Terrelle Pryor to Oakland Raiders: Why the Move Is Worse for Pryor Than Oakland

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Terrelle Pryor to Oakland Raiders: Why the Move Is Worse for Pryor Than Oakland
JEANNETTE, PA - AUGUST 12: Terrelle Pryor works out at a practice facility on August 12, 2011 in Jeannette, Pennsylvania. (Photo by Jared Wickerham/Getty Images)

Terrelle Pryor’s raw NFL potential has long been a hot topic.  Since he decided to jump the sinking ship that is Ohio State and enter the NFL supplemental draft, Pryor speculation has extended beyond the pocket, with many calling for Pryor to be brought into the NFL as a receiver.

Either way, the Oakland Raiders are not the team that are going to lead to Pryor’s success.

As a quarterback, Pryor has many things to learn before he can successfully be an NFL player.  His footwork is sloppy, his accuracy is poor, and his in-game decisions are suspect. 

As it stands, his mentors in Oakland look to be Jason Campbell, Kyle Boller, and Trent Edwards.  None of the three have a career completion percentage higher than 61 percent and two (Edwards and Boller) have thrown more interceptions that touchdowns throughout their career. 

While experience can fill volumes, these three quarterbacks’ NFL experience has been uninspiring to say the least.  Pryor may learn a thing or two from them but would have fared better starting his career behind a more proven passer on many of the 16 other teams that attended Pryor’s “Pro Day” on Saturday.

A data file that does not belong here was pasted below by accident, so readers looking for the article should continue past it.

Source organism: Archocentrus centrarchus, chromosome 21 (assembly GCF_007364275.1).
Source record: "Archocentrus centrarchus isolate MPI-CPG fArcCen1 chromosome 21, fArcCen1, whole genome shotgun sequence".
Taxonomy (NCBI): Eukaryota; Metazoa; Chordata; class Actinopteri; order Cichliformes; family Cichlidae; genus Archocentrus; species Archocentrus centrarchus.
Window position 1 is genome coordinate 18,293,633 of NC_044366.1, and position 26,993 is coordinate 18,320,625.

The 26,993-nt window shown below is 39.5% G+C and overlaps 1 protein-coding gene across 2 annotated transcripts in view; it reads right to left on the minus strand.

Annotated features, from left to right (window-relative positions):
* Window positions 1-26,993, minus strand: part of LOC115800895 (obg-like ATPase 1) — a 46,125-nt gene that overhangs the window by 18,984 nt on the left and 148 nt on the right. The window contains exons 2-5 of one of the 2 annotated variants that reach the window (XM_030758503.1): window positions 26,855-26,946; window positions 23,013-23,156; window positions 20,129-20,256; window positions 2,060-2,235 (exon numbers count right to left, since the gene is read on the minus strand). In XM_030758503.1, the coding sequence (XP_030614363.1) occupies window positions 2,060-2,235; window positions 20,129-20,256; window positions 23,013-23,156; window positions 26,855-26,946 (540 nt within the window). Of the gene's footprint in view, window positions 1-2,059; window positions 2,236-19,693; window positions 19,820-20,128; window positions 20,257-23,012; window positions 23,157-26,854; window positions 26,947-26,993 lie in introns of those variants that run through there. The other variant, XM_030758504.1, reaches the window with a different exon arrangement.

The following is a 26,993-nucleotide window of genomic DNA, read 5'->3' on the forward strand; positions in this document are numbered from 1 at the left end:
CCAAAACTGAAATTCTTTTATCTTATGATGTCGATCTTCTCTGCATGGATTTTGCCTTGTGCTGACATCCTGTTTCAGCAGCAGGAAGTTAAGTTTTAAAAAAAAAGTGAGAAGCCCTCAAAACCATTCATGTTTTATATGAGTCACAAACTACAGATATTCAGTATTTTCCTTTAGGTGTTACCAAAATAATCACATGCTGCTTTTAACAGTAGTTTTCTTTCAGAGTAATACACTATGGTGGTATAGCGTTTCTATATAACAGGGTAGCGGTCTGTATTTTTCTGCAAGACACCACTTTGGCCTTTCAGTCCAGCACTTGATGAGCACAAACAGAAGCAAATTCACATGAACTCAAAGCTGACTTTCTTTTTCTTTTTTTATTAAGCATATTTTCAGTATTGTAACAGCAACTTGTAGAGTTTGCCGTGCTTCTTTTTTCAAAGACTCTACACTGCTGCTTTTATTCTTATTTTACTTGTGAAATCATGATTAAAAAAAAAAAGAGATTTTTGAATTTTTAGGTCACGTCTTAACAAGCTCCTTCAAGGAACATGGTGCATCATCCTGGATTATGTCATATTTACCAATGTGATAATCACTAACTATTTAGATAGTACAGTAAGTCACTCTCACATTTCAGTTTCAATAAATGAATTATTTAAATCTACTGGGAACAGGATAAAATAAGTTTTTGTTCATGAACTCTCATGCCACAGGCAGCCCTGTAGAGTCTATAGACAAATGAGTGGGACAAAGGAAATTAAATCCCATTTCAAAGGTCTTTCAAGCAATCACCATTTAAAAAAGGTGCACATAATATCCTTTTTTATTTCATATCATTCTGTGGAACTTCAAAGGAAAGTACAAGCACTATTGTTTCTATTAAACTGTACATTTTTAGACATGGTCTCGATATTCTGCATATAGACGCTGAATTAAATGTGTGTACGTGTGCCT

Could you imagine him being brought up behind the likes of Peyton Manning, Philip Rivers or Tony Romo?  Or under Andy Reid with his penchant for producing quality QBs?  Ben Roethlisberger would have been an able teacher as well, and even Matt Cassel, Tom Brady’s former apprentice, would have more wisdom to impart than any of Oakland’s three QBs.

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Pryor’s growth would also be aided by having a top-tier receiver to target. 

Jimmy Clausen and Cam Newton are reliant on the talents of Steve Smith.  Christian Ponder will benefit from the presence of Percy Harvin.  Sam Bradford has an army of talented targets. 

In Oakland, Pryor would eventually have second-year player Jacoby Ford—once his broken hand has healed— and third year player Darrius Heyward-Bay.  Both are up-and-coming starters but don’t have the experience yet to train a young, unripe QB.

What if the Raiders decide to move Pryor to wide receiver? 

Since Pryor was unable to escape the five-game suspension he would have served at OSU in his move to the NFL, Pryor wouldn’t be a viable option to fill in for Ford during his recovery. 

Once Pryor is eligible to play, the transition still wouldn’t happen overnight.  It’ll take longer, even, without a veteran example or a quality passer.

Of course, life isn’t all bad for Pryor.  He could possibly benefit as a returner on special teams.  His natural athleticism and superhuman speed (his 40 time is 4.36) would shine in such a role while he spent time mastering the Raiders’ playbook and learning the nuances of a new position. 

That would also allow the Raiders to reserve the talents of Ford for use on more downs.

Plus, Pryor will be getting paid something along the lines of $2.36 million over the next four years with a $591,000 signing bonus to watch game tape in California for the first five weeks of the season.

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